Oswald argued that it is his "responsibility" to serve for a transitional period at FISA to ensure "a smooth transition by introducing my successor to my colleagues at other international federations and at the IOC, so he or she does not start from zero."
The 65-year-old recently stepped down from the IOC’s executive board after reaching the end of a 12-year spell as president of the Association of Summer Olympic International Federations, where he fronted the organisation's opposition to the European Games, a new multi-sports event that will debut in Baku, Azerbaijan in late June 2015.
Oswald has frequently criticised the European Olympic Committees for failing to consult with the international federations, which organise the sports calendar and provide officials for events.
The 2015 European Games will involve at least 15 Olympic sports and two non-Olympic sports, likely to be karate and dance sport. European confederations representing 13 sports have already signed letters of intent to be included in the 2015 European Games: archery; badminton; boxing; canoeing; fencing; handball; judo; rugby (sevens); shooting; table tennis; taekwondo; triathlon; and volleyball.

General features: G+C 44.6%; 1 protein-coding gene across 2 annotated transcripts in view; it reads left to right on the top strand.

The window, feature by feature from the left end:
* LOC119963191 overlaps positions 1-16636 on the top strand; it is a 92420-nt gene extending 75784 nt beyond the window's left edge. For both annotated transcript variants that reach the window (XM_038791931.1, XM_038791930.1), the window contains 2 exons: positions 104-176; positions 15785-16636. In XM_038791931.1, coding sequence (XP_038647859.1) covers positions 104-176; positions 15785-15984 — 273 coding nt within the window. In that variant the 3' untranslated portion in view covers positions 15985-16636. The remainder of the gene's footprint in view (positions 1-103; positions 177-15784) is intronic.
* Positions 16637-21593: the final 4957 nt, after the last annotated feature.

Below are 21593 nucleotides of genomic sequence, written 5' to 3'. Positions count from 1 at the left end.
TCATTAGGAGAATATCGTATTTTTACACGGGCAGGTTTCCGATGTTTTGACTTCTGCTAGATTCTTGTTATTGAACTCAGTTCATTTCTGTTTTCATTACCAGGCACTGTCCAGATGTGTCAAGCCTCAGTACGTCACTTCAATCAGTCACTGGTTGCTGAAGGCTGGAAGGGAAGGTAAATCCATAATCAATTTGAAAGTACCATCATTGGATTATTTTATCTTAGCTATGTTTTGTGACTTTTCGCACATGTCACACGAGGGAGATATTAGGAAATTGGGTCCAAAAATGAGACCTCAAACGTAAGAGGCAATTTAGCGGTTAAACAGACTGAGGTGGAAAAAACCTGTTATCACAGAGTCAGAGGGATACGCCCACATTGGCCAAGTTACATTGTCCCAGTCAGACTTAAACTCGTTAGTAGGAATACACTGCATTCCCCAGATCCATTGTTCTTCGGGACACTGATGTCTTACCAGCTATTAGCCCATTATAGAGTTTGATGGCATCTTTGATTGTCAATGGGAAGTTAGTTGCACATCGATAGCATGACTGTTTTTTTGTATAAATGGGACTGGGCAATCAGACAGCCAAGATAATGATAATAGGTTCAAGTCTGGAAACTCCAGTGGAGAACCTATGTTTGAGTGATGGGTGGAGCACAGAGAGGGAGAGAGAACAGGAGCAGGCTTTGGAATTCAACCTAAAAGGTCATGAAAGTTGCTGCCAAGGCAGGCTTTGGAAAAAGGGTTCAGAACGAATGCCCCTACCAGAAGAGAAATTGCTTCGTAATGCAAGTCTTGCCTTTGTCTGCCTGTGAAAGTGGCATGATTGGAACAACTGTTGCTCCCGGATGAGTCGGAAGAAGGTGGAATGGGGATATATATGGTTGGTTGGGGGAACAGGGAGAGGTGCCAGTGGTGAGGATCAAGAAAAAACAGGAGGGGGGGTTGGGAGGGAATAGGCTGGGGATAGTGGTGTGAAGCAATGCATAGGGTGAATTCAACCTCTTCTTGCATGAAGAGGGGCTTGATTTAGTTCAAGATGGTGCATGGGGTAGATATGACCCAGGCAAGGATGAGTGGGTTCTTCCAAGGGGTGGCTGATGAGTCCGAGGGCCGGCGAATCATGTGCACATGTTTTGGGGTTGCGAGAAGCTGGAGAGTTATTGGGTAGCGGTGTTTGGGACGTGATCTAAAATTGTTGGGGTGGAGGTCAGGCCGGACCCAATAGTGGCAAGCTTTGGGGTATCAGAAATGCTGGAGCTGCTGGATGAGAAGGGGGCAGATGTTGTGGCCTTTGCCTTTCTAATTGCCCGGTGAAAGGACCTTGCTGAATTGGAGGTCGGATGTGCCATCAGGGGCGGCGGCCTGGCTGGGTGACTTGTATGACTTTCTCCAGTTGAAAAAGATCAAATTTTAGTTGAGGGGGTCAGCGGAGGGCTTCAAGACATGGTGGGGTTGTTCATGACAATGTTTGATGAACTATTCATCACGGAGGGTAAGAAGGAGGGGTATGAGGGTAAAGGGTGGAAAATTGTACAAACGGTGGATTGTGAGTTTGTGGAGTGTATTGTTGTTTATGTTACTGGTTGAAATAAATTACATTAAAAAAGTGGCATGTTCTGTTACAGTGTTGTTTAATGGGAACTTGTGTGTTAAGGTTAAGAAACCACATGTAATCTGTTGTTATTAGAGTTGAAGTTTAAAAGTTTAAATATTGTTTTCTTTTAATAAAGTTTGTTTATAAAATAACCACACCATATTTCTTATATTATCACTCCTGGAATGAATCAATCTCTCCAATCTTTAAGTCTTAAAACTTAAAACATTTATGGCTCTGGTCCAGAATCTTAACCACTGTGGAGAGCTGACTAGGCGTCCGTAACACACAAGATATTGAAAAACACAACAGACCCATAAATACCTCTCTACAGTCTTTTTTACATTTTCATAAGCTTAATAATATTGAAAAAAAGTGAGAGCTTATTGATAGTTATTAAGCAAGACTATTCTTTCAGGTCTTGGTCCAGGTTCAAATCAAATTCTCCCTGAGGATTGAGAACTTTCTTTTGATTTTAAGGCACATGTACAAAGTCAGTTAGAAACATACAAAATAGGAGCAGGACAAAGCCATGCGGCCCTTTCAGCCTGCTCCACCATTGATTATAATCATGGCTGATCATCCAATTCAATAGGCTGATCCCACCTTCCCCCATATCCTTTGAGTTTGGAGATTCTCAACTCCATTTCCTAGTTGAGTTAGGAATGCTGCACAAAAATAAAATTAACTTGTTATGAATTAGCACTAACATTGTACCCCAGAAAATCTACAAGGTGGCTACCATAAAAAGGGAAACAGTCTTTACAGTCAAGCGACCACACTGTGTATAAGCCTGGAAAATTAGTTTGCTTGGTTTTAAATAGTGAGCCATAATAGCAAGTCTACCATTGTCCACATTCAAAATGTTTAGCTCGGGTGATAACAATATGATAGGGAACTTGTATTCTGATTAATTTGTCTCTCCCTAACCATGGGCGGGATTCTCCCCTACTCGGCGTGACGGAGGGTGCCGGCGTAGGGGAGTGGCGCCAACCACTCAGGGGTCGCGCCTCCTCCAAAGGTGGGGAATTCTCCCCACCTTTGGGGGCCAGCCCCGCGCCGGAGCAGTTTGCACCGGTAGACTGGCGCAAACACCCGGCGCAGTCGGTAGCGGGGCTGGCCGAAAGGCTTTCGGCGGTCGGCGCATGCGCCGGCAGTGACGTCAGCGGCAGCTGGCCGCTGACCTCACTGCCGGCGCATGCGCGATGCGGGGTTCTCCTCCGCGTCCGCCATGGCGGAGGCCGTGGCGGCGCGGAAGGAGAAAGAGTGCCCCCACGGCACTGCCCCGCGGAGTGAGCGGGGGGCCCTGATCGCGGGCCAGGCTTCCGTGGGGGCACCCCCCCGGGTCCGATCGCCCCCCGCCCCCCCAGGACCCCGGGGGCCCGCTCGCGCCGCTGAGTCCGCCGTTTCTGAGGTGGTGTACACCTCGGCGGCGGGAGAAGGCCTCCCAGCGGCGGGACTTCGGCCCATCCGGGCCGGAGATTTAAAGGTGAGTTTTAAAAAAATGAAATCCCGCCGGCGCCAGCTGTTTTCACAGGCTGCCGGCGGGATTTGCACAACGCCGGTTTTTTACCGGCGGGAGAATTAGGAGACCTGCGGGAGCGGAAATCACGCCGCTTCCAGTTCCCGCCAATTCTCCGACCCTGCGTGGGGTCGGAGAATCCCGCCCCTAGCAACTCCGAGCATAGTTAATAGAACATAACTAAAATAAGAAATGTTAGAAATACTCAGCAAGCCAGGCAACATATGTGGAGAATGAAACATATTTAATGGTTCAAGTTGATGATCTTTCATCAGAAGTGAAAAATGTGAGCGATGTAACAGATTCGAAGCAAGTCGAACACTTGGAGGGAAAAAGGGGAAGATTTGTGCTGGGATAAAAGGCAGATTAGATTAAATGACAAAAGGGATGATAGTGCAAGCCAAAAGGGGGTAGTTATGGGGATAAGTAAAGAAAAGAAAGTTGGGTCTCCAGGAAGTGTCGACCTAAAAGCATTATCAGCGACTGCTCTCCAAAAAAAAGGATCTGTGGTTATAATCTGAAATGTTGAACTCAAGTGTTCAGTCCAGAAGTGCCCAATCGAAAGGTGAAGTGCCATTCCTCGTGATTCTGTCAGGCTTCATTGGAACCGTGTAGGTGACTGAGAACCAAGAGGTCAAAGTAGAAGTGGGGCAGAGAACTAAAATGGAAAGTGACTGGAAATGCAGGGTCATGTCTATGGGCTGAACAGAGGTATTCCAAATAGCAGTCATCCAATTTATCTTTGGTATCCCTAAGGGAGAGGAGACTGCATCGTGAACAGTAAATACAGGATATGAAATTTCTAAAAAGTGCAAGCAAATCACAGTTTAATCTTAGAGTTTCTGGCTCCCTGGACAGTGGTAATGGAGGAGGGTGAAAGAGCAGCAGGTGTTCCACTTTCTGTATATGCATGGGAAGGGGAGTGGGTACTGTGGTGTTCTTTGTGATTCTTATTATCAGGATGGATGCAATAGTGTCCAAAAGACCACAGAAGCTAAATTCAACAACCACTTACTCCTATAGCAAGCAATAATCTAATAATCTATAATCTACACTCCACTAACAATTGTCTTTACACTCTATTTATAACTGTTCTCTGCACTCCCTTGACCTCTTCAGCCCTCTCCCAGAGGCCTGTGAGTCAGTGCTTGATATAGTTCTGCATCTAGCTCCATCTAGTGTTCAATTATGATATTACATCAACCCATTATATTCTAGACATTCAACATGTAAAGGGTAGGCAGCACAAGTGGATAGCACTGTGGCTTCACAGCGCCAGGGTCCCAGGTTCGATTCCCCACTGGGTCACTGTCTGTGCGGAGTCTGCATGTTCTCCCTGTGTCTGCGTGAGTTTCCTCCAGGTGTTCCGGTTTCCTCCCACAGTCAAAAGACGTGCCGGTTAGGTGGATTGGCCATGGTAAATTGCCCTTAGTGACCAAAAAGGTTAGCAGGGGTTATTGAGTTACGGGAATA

Oswald said there has yet to be an approach from the EOC to include rowing on the programme - laughing off a suggestion that his stance had scared off Patrick Hickey, president of the EOC, from even asking - but added that he would not necessarily block rowers' participation in Baku.
He explained: "Relations between IFs and continental federations vary. If you take football for example, Uefa is independent of Fifa; it cannot be dictated to. But in other sports, the international federation keeps control. In some cases, I’m sure the IF could impose to the continental organisations not to compete. At FISA, we would tell them we feel it is not good, that we need to protect the athletes. But if in the end they want to participate, we would not stand in their way."
However, Oswald warned that even with rowing's buy-in, the sport's top athletes would not compete because of the final of the Rowing World Cup in July.